We are only starting to imagine the possible effects that massive open online courses and other innovative technologies will have on traditional higher education—but the immediate response has a disconcerting air of panic. The recent surge of interest in MOOC's suggests that some colleges hope that offering such courses is a kind of inoculation against the effects of technological disruption, and many institutions are feeling tremendous pressure to join the elite group of colleges that has staked a claim in this area. It is not clear, though, whether every college has weighed the costs and benefits of membership in what is now, at least, a particularly exclusive club.
The speed with which announcements of new MOOC initiatives have emerged in the last few months seems reminiscent of the period in 2007-8 that saw a number of colleges follow the lead of Princeton in eliminating loans from their financial-aid packages. The need to become a "no-loan" institution was suddenly talked about at board meetings across the country, and every month another prestigious college proudly announced that its financial aid would consist entirely of grants. There was much less fanfare when, following the recession of 2008, a number of colleges had to eliminate their no-loan policies.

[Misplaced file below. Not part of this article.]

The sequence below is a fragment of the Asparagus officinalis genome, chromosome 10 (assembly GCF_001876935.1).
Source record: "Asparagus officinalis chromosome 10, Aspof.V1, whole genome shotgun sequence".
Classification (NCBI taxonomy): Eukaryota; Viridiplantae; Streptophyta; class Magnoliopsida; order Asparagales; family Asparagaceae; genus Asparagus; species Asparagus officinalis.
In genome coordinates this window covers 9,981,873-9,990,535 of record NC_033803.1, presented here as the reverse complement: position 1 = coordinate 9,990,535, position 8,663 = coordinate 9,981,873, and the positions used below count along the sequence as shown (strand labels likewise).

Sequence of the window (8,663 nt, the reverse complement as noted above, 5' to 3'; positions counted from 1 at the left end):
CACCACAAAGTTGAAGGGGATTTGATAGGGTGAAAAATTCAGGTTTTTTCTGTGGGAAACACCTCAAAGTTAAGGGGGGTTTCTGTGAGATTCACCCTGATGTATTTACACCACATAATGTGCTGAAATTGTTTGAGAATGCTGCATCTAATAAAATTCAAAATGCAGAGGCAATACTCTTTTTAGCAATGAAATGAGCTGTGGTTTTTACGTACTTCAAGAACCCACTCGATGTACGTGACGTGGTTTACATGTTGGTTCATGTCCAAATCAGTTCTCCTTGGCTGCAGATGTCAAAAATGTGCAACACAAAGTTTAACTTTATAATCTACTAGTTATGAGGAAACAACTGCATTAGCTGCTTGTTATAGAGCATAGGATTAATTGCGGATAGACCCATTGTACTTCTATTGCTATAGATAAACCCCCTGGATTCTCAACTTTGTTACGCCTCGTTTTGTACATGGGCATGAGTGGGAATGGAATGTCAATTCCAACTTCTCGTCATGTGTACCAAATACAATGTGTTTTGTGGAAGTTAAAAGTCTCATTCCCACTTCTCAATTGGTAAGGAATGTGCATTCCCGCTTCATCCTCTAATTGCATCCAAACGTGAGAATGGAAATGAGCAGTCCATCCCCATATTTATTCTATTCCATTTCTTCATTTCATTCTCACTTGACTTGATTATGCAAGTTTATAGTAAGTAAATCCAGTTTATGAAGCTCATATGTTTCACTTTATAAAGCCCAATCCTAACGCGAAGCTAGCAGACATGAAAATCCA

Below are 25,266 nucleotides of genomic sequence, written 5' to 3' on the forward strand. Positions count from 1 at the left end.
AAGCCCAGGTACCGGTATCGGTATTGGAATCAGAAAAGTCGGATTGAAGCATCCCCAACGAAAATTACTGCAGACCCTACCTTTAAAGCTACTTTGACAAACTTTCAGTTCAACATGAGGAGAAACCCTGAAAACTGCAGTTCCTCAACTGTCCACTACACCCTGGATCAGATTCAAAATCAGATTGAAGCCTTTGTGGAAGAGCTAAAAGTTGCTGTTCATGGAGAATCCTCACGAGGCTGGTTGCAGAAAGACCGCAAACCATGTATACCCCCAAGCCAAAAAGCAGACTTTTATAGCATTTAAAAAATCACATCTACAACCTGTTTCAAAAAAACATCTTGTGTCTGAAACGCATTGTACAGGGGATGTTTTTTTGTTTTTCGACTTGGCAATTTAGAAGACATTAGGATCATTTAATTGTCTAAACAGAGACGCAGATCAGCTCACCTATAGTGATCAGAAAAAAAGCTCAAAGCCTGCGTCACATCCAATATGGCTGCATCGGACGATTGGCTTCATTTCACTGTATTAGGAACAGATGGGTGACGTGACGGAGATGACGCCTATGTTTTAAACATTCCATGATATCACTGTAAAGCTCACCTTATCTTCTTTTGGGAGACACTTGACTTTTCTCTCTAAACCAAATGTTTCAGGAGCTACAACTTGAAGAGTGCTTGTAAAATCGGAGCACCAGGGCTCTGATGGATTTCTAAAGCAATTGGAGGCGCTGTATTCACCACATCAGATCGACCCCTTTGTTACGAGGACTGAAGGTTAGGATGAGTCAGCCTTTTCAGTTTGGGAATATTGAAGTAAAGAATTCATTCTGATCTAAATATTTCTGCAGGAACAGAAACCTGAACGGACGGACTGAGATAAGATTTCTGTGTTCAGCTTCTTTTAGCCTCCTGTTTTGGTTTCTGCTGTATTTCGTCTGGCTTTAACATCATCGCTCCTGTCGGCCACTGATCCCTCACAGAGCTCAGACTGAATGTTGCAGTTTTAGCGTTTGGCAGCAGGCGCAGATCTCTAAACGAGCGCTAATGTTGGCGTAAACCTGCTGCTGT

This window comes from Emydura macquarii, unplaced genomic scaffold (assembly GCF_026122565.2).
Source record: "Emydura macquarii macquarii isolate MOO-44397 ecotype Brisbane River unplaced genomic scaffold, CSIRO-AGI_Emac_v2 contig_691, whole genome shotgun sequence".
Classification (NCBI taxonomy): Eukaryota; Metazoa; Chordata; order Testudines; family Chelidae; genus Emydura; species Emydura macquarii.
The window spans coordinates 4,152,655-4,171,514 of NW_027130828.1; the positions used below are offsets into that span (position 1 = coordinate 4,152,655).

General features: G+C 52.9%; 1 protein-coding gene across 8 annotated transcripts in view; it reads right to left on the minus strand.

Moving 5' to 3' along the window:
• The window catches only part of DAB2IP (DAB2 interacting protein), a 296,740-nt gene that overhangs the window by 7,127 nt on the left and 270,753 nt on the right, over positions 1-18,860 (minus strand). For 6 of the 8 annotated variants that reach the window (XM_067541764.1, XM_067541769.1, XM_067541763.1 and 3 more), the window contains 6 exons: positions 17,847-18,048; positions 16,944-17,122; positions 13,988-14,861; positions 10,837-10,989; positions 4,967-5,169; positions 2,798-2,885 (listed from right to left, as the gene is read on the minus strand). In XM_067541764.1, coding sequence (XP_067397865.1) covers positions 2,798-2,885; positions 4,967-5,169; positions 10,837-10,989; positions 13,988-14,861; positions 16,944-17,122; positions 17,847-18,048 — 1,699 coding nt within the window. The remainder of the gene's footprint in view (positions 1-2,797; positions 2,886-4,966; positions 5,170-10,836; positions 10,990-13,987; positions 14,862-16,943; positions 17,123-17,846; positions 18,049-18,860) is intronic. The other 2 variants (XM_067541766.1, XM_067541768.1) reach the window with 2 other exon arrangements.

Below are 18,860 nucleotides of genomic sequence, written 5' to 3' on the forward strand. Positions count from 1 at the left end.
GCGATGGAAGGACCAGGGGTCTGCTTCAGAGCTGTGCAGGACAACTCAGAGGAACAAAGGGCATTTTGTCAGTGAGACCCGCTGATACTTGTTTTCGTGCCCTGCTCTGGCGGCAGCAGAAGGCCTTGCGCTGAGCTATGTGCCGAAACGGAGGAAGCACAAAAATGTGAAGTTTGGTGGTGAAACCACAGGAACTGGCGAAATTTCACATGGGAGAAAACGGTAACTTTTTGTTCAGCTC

Colleges that are contemplating a new venture, such as a MOOC or other online-learning offering, need to ask themselves the fundamental question: Is this consistent with the unique mission of our institution? Not, Are MOOC's a good idea?, or even, Are they inevitable?, but: Should we be offering them right now?
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THE CHRONICLE OF HIGHER EDUCATION